Vail Williams partner Guy Parkes sees the fast-growing life sciences sector as a huge opportunity, despite the UK’s relatively small presence in the global market.

How do we to attract more life sciences businesses?

The creation of clusters of life science businesses is an important factor in attracting research and development, lab and science businesses.

But having a critical mass of different operators in the same industry, and the labour supply to go with it, are vital.

That is why places like Oxford and Cambridge are booming both from an inward investment perspective, as well as the invaluable life sciences spin outs from their prestigious Universities.

Whilst in the Oxford area the likes of ARC Oxford, Oxford Science Park, Harwell Science & Innovation Park and Milton Park remain the main staple for life sciences companies, there are other life sciences centres like White City Place in West London, for example, which is also gathering momentum.

Here, there is the perfect eco-system to support businesses, made up of the ideal combination of health provider (in the form of a hospital), universities for research and development and life sciences and biotech occupiers.

More VC investment in life sciences needed

In 2021, £5 billion venture capital was delivered in the life sciences sector to support innovations in biotech to improve health outcomes, whilst creating new employment and skills, and driving the development of more world-leading biotech and life science businesses.

This has dropped off in recent years due to higher interest rates but started to make a comeback in H2 of 2023.

Together with indications from the governor of the Bank of England that interest rates will drop as the year goes on, we could see venture capital growth in this sector once more.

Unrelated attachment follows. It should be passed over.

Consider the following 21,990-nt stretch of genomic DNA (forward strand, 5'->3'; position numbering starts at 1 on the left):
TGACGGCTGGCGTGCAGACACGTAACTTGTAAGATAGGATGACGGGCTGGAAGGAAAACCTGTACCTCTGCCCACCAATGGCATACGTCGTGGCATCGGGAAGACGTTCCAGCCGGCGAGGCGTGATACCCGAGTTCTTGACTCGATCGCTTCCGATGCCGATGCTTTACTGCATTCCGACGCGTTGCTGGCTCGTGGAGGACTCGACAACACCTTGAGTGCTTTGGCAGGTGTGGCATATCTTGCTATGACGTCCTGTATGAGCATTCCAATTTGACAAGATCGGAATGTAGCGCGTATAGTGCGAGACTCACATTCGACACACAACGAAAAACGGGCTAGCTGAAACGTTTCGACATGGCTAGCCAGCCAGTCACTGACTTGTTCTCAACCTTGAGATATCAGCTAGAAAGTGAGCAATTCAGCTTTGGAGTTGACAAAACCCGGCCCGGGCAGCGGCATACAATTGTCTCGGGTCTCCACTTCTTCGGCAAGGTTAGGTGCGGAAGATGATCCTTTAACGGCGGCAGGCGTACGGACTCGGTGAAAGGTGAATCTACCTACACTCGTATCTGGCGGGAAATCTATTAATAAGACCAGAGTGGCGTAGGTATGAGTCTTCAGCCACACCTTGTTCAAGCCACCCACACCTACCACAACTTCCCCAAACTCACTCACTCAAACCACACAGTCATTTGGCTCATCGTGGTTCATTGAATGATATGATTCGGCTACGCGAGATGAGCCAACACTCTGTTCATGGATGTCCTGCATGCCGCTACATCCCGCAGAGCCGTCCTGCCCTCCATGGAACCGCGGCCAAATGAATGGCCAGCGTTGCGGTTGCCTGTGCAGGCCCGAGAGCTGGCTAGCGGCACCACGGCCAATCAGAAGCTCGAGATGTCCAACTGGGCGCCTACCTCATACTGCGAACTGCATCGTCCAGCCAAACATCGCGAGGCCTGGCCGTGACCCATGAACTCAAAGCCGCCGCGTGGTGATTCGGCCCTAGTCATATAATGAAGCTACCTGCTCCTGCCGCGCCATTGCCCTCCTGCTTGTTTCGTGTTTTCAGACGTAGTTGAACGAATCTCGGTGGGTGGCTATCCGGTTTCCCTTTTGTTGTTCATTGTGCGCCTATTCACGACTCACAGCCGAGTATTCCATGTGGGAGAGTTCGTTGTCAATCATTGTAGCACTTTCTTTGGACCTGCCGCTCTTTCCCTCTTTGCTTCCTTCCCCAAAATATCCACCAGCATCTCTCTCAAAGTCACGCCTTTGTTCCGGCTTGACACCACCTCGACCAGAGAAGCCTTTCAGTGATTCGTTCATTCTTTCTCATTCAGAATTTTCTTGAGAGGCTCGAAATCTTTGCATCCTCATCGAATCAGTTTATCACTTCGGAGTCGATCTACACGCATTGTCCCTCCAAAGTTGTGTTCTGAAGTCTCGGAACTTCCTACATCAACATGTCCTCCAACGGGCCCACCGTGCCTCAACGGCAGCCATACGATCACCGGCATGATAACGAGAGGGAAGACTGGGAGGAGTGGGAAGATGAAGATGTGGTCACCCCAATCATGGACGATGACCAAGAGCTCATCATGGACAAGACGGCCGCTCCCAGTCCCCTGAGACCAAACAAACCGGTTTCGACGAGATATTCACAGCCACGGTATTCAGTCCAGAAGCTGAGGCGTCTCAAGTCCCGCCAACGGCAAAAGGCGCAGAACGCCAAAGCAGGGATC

Whilst mid-size life sciences firms have been finding it hard to attract funding and squeezed in the middle, spin outs and larger corporates have found themselves much better supported in the VC market.

As a result, small lab studios at one end of the ecosystem and larger corporate buildings at the other are driving the majority of demand.

New destinations, such as Breakthrough Properties’ purpose built 214,000 sq ft Trinity Building will no doubt benefit from the growing corporate activity.

This is translating into increased leasing demand which sits at around 1.7 million sq ft in the life sciences sector at the moment in the UK. However, there is only around 400,000 sq ft of appropriate lab and biotech space readily available.

As we discussed in our recent article on the Oxford market, more stock is due to complete in Oxford to help stem supply. Harwell Campus will deliver supply in H2 this year, with 40,000 sq ft at Zeta Building and 140,000 sq ft at Tech Foundry.

But what do life sciences occupiers want from their commercial premises?

What do lab and biotech occupiers want?

One important factor for occupiers is the ability to scale up and grow, particularly for the spin outs, so flexibility and larger complexes which allow companies to grow in situ, will compete well in the market.